# Mobile phone wavebands and signal attenuation

We know low freqs. (800 Mhz) are preferred for rural area for they are travelling great distances. So, why do em waves (of mobile phones) with lower frequencies travel greater distances than em waves with higher frequencies, even though the latter have higher energy? Is this related to Rayleigh scattering like blue light from sun scatters more and attenuates in the atmosphere?

• Scattering is a good point but not at atoms of the atmosphere as in the blue sky example. Urban areas have a high concentration of metallic perturbations. That is more likely to be the problem. Feb 21, 2017 at 13:14

Free-space path loss (FSPL) occurs in a vacuum or air with inverse f² loss due to the antenna aperture, effective area, or receiving cross section area shrinking with frequency.

At any point, a beam of radio waves has an irradiance or power flux density, PFD, which depends on $\frac{1}{\lambda ^2}$ for inverse area in $\frac{1}{m^2}$.

Side notes

This aperture effect occurs on both the transmitting and receiving antenna and becomes part of the Friis Path Loss calculations simply as a frequency dependent loss with gains defined for each antenna.

Satellite dishes can overcome some of this with larger area but accuracy errors of the parabolic shape diminishes the returns on gain with multiple wavelengths.

• So, i understand distance decreases the power distribution per surface area but does not understand the frequency relation or Friis Path Loss part. Antenna sizes are proportional to wavelengths or freqs so what makes the difference? Feb 21, 2017 at 15:18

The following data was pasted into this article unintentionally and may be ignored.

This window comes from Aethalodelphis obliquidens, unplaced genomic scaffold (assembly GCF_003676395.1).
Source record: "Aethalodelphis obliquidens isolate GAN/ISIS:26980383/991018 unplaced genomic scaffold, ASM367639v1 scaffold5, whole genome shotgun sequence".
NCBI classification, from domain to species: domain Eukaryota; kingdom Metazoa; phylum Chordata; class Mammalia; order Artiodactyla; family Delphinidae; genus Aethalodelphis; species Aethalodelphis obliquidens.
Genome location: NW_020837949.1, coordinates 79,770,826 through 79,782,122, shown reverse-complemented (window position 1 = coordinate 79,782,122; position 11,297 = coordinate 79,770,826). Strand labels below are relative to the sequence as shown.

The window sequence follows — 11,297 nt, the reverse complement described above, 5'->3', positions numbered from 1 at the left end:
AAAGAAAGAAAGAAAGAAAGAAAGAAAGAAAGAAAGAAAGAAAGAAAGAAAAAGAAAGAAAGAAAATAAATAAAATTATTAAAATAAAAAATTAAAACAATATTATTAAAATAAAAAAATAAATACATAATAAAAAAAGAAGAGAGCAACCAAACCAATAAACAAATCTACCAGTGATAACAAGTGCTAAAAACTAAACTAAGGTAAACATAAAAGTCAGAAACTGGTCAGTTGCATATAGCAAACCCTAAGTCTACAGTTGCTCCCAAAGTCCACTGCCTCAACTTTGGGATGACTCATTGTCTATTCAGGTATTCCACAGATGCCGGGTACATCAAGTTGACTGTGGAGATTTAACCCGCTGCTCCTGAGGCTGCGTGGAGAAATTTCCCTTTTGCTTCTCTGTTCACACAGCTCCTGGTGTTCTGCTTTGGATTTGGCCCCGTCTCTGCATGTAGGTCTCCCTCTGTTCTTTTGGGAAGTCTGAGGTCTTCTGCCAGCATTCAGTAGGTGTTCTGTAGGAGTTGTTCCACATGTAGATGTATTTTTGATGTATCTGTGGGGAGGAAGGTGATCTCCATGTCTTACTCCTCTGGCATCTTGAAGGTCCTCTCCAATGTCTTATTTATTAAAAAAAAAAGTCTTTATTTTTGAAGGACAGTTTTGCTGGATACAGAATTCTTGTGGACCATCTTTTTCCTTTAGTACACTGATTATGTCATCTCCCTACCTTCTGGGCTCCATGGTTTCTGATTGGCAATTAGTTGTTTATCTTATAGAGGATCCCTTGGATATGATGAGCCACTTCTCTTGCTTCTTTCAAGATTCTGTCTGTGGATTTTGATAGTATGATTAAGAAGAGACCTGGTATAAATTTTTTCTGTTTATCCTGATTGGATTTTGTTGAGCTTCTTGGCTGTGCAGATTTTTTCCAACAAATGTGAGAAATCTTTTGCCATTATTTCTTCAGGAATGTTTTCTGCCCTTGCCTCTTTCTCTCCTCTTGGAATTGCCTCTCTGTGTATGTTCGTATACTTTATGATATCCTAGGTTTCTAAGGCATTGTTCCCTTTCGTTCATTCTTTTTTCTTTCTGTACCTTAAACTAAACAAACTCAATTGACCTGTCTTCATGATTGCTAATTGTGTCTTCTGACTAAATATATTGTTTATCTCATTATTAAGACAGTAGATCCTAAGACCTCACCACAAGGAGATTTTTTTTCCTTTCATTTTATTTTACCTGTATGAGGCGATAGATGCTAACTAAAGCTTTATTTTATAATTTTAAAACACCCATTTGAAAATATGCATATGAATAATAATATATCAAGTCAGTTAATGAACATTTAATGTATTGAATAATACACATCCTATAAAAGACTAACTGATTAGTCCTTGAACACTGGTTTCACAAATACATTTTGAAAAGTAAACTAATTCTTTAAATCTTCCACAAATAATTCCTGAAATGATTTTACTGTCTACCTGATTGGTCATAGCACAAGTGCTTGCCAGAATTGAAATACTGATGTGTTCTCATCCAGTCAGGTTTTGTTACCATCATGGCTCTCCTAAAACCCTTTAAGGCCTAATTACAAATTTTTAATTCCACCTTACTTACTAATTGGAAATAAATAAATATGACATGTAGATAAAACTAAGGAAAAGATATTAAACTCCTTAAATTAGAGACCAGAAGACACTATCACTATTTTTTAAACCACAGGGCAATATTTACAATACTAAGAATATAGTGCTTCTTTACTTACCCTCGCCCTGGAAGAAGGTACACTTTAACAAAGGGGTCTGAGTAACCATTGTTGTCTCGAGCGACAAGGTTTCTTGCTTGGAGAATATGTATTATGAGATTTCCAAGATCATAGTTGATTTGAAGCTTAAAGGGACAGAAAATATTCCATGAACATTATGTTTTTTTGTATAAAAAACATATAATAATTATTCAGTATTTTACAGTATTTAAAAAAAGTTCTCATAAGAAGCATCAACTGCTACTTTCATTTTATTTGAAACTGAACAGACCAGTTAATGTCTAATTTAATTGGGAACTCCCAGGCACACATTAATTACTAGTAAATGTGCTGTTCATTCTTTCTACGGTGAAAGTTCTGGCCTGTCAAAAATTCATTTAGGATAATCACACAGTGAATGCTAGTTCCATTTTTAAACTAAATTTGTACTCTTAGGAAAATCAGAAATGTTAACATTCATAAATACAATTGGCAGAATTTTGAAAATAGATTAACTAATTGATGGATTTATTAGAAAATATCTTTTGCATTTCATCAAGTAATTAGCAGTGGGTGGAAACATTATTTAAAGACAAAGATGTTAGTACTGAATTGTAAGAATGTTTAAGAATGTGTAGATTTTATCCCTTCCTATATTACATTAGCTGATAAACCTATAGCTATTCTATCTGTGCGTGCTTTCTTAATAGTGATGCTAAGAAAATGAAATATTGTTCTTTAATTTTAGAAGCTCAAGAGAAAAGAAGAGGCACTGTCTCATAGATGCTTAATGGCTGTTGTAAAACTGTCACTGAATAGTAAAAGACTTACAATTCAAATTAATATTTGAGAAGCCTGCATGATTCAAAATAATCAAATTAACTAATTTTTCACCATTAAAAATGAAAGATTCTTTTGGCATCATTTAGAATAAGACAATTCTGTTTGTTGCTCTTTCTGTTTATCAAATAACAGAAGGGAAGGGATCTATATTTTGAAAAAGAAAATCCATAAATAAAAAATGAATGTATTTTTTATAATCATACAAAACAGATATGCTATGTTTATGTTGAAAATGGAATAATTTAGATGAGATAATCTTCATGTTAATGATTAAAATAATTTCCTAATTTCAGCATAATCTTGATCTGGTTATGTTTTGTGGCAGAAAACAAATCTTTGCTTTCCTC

• The smaller wavelength has a smaller aperture and hence smaller flux density per unit area. $f=c/\lambda$ Friis Loss you can look up is how system losses are computed simply including FSPL Feb 21, 2017 at 15:53
• So actually the main reason is not any of those. It is that attenuation beyond the $1/r^2$ terms, given the same antenna sizes, is heavily dependent on additional absorption, scattering and other electromagnetic effects from the terrain, the vegetation and the man-made structures. And all of those tend to block the higher frequencies and allows the lower frequencies through because it'll go around objects - diffraction- much more. That is why lower freqs like 700 MHz can be seen without a direct line of light, whereas 3 GHz or 5 GHz needs direct LOS. See any wireless communications book. Feb 22, 2017 at 5:21
• None of the things you mentioned are related to FSPL, they are additional losses Feb 22, 2017 at 7:12
• They are the real reason lower frequencies are better for longer range propagation ion REALLY terrestrial environments. The FSPL is very irrelevant in those environments. And the simplistic calculations with FSPL are too trivial for physics to spend time on. if you want to ask this question do it where it might belong, in an engineering or EE site. I've done both physics and EE and it's embarrassing. Feb 23, 2017 at 5:07

Low frequencies waves suffer less from diffraction, by geographical features, implying they undergo less distortion from the cell mast to your phone.

A further reason is that low frequencies are less attenuated and absorbed over long distances than higher frequency waves.

Whalesong is a natural example of a similar phenomenon, as well as the fact that communication with submerged military submarines utilises low frequencies, the disadvantage here being a slow rate of information exchange.